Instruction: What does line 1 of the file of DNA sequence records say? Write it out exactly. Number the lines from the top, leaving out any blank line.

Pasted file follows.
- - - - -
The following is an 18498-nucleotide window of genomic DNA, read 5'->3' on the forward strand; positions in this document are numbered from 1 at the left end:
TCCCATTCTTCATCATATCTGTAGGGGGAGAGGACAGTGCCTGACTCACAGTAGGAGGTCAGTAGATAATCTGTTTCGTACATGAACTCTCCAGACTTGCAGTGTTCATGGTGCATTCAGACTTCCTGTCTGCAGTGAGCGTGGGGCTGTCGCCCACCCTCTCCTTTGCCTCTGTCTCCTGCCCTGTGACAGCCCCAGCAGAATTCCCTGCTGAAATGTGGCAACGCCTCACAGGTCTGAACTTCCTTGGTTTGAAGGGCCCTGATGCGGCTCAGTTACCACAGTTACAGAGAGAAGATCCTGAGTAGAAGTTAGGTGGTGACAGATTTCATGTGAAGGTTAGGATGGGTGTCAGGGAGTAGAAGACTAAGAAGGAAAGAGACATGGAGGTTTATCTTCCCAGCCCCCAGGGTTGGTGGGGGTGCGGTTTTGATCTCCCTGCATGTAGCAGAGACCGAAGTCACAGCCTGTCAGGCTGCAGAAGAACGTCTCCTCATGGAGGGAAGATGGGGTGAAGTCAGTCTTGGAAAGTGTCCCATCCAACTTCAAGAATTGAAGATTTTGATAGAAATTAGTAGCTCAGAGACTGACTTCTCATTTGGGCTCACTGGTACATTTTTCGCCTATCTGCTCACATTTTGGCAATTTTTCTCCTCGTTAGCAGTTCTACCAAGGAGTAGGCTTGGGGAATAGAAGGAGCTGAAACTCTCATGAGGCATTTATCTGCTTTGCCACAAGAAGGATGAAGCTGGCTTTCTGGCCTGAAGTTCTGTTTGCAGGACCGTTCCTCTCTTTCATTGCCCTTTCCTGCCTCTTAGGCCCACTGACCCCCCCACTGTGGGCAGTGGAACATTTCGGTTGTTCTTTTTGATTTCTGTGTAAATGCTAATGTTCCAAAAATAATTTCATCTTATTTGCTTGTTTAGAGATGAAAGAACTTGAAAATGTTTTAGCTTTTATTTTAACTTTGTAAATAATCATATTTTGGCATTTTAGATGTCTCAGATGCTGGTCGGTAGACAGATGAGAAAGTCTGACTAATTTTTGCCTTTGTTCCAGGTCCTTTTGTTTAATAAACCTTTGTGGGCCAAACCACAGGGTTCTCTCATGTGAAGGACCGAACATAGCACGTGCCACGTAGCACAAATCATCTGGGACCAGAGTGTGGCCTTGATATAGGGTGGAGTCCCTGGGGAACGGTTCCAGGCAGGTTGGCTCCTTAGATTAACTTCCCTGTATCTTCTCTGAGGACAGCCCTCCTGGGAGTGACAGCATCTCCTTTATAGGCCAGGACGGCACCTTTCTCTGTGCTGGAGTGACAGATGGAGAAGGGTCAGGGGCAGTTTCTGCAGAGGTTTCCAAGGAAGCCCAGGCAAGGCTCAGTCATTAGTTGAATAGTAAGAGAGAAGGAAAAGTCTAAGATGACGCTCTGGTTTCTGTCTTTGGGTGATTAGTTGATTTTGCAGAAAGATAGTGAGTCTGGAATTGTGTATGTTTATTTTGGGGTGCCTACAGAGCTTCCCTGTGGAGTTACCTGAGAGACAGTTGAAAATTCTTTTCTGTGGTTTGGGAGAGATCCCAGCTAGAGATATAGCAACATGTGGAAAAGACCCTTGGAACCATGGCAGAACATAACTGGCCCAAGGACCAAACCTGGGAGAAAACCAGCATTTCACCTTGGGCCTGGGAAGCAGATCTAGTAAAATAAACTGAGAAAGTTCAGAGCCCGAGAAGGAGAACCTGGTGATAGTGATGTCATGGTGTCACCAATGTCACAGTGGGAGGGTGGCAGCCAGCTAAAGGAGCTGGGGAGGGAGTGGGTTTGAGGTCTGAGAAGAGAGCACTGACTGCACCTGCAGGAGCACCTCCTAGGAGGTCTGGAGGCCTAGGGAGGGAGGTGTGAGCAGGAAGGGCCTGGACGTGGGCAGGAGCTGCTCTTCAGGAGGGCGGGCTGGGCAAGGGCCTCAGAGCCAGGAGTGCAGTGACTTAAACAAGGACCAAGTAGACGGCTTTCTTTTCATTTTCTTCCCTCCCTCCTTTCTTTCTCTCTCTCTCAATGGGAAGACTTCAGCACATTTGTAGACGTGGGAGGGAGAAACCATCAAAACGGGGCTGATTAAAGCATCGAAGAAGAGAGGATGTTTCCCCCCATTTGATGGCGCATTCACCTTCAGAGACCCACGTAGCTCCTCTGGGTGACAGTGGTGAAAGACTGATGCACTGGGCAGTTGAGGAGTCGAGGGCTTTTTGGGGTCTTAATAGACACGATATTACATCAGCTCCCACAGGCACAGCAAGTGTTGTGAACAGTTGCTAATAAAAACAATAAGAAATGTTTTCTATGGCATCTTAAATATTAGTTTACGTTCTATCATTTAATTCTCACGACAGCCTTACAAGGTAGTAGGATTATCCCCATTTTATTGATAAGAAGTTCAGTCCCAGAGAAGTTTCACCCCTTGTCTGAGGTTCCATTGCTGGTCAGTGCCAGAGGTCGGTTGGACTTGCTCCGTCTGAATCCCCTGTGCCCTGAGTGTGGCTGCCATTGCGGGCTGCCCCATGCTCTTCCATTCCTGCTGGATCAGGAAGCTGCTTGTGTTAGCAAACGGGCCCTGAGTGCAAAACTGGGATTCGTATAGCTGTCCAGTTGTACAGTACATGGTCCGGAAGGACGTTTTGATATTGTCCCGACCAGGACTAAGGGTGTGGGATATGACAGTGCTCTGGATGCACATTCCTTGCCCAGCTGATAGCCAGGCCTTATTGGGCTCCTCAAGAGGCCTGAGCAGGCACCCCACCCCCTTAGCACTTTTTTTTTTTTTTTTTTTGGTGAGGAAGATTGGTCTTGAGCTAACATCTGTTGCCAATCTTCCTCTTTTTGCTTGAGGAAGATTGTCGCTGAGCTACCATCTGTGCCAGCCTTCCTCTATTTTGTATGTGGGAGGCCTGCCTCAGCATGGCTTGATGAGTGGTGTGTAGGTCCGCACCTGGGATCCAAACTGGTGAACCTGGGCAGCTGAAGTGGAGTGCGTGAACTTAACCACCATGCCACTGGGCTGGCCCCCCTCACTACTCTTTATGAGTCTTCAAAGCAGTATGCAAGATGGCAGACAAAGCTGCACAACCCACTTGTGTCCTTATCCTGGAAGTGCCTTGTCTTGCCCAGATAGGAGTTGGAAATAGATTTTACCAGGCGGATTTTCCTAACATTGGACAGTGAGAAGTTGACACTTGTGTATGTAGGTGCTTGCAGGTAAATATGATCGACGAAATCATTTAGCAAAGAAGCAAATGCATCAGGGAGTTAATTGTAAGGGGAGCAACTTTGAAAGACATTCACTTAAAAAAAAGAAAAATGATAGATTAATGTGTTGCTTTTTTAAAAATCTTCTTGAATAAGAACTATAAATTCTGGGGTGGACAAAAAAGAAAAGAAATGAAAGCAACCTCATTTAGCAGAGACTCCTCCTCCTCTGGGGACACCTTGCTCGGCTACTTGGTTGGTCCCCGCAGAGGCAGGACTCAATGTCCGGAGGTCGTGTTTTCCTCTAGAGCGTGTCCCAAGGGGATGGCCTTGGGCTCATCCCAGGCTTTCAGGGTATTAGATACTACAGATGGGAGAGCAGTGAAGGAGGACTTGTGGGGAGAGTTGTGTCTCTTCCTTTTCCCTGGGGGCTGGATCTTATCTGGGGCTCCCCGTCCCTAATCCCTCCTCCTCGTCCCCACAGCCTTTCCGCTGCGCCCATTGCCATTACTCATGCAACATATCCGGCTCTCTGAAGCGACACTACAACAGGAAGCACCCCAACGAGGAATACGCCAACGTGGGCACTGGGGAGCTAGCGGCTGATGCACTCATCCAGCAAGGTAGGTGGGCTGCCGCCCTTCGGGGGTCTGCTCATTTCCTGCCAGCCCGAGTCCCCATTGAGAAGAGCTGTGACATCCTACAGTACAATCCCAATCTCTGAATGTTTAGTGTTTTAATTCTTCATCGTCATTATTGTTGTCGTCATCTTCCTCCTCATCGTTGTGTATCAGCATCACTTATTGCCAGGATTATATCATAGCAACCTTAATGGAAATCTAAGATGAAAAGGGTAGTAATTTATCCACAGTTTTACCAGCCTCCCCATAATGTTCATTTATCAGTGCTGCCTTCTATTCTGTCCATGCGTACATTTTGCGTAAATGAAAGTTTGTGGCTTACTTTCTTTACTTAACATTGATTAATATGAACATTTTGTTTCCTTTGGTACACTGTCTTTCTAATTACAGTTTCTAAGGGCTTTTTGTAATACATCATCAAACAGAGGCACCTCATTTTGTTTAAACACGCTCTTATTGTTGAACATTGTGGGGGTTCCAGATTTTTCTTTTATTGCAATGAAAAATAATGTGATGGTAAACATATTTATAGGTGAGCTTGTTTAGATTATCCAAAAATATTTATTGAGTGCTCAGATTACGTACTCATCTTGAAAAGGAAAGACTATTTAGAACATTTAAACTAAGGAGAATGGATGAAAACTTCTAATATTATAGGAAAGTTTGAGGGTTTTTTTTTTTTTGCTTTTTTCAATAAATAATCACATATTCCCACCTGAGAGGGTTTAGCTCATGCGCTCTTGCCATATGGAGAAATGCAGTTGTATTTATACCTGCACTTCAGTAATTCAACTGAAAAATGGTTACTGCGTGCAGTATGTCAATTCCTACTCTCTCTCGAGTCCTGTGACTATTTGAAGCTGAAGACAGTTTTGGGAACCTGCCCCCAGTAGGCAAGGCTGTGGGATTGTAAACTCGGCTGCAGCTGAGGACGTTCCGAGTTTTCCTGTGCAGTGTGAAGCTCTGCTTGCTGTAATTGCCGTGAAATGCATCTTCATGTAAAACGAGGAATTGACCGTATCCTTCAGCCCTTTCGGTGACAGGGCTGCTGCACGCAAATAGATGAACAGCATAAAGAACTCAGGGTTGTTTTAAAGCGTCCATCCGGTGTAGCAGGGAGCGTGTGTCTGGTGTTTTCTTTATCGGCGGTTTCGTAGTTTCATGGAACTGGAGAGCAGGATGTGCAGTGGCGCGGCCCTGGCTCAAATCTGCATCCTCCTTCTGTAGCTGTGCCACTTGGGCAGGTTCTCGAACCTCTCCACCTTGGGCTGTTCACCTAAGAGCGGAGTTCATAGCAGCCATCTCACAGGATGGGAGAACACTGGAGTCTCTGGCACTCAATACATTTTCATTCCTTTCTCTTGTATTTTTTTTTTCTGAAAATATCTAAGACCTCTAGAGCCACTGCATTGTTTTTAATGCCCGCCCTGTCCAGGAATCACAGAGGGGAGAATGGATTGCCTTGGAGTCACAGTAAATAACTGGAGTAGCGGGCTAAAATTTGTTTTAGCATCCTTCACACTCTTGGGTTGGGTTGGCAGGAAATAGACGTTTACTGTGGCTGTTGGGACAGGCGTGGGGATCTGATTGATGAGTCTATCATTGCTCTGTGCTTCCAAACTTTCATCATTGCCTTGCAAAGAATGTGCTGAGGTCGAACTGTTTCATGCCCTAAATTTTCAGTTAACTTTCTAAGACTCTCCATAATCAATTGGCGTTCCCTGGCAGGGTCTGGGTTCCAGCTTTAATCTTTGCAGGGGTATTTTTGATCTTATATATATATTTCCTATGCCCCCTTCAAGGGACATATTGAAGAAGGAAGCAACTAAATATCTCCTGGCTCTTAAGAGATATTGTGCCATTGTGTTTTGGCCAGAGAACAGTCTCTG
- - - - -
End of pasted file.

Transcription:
The following is an 18498-nucleotide window of genomic DNA, read 5'->3' on the forward strand; positions in this document are numbered from 1 at the left end: